Real-time communication: Skype continues to be the best free tool for real-time communication with the option of both voice and chat. Skype for Business is moderately priced if there is a need to upgrade. A popular alternative to Skype is Google Hangouts.

Task Management: Asana has gained traction with small teams that have limited requirements. One thing to keep in mind is that if your organization is growing and is expected to exceed 15 people, you will be forced to migrate to the Premium paid service.

Free Collaboration Software that you should avoid

Do you want to save money by using free software? Not so fast! With collaboration software, there are a few scenarios where you should go with the commercial option:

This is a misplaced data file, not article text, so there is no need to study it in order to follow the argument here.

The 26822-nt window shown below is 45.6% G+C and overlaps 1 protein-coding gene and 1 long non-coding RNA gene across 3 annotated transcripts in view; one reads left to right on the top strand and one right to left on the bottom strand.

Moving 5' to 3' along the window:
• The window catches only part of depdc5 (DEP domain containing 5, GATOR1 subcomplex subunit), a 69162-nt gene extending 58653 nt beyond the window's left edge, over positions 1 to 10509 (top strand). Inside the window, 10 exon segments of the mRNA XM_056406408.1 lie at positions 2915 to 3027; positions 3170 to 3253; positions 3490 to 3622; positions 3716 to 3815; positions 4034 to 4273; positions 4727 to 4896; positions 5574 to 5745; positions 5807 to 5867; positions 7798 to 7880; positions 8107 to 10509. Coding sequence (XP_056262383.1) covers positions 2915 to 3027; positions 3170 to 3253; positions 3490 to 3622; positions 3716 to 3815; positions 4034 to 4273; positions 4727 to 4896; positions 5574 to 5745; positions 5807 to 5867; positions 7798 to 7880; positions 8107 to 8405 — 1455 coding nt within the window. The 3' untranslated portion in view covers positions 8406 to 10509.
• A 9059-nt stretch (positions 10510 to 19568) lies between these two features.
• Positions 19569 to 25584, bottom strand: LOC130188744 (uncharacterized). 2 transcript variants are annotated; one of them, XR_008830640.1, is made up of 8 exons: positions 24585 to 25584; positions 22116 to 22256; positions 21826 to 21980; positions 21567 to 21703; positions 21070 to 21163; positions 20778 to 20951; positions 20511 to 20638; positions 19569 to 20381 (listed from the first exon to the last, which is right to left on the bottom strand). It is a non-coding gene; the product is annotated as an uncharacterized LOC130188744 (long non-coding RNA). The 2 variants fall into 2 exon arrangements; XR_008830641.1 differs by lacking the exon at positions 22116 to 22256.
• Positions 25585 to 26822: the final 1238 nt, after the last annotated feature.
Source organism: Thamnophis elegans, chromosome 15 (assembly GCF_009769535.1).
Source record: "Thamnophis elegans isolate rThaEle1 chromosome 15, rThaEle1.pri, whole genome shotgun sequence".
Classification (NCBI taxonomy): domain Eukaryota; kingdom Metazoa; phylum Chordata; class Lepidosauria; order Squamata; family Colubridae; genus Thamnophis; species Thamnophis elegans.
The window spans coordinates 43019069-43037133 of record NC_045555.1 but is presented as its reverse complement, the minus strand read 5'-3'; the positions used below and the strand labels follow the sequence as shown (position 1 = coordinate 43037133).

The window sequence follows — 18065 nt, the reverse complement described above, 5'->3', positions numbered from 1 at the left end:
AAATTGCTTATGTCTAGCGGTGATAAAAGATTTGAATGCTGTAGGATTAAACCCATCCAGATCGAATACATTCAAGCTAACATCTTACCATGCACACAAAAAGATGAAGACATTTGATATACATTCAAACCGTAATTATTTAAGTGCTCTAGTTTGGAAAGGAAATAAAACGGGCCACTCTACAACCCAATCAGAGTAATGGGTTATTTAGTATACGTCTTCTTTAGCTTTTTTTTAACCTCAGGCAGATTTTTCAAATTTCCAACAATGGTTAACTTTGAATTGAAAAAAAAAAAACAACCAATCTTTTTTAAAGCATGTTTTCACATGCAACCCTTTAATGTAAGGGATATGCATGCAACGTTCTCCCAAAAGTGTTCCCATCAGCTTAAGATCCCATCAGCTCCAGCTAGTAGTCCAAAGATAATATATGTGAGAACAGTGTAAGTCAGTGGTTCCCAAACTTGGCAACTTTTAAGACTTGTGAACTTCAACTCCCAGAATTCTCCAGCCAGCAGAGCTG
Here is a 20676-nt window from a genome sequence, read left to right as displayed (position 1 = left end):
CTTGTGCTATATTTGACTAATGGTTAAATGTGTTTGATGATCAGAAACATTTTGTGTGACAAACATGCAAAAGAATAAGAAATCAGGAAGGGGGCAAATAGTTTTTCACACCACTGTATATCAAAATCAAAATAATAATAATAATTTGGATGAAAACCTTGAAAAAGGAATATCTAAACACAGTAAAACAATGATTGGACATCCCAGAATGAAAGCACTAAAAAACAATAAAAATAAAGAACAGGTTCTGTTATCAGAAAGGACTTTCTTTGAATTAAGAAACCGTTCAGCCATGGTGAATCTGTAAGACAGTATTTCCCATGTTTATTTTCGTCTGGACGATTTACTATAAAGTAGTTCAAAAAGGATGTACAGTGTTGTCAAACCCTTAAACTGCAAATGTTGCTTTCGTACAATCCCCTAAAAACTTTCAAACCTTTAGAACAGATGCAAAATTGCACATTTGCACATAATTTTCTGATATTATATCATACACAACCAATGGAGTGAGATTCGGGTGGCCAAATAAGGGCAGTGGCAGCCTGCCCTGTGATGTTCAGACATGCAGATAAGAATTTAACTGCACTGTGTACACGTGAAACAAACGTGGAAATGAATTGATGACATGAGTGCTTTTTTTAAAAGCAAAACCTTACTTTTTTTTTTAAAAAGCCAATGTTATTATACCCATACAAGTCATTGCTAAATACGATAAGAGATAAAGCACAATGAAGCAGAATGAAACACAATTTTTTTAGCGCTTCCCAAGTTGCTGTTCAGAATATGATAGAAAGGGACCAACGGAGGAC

1) Don’t use freemium software unless you understand the cost to upgrade: We are not against freemium software, but you need to understand the limitations of the free service. If your team is growing rapidly and you are using a freemium software, you will likely outgrow it.

2) Free social media tools can reduce team productivity: If you are looking for a real-time communications platform, it may be tempting to use Facebook chat. This is not a good idea. Encouraging your team members to use social media may save on software licensing fees. But when you consider the potential for time wasting, it’s not worthwhile.

3) Your team members won’t adopt software with clunky UI’s: Some of the non-commercial collaboration software was built by engineers in their spare time. Unfortunately, many of them forget one thing: human beings need to use the software. You cannot expect your team to collaborate on non-intuitive, difficult-to-use software. No one will thank you for the “free” price.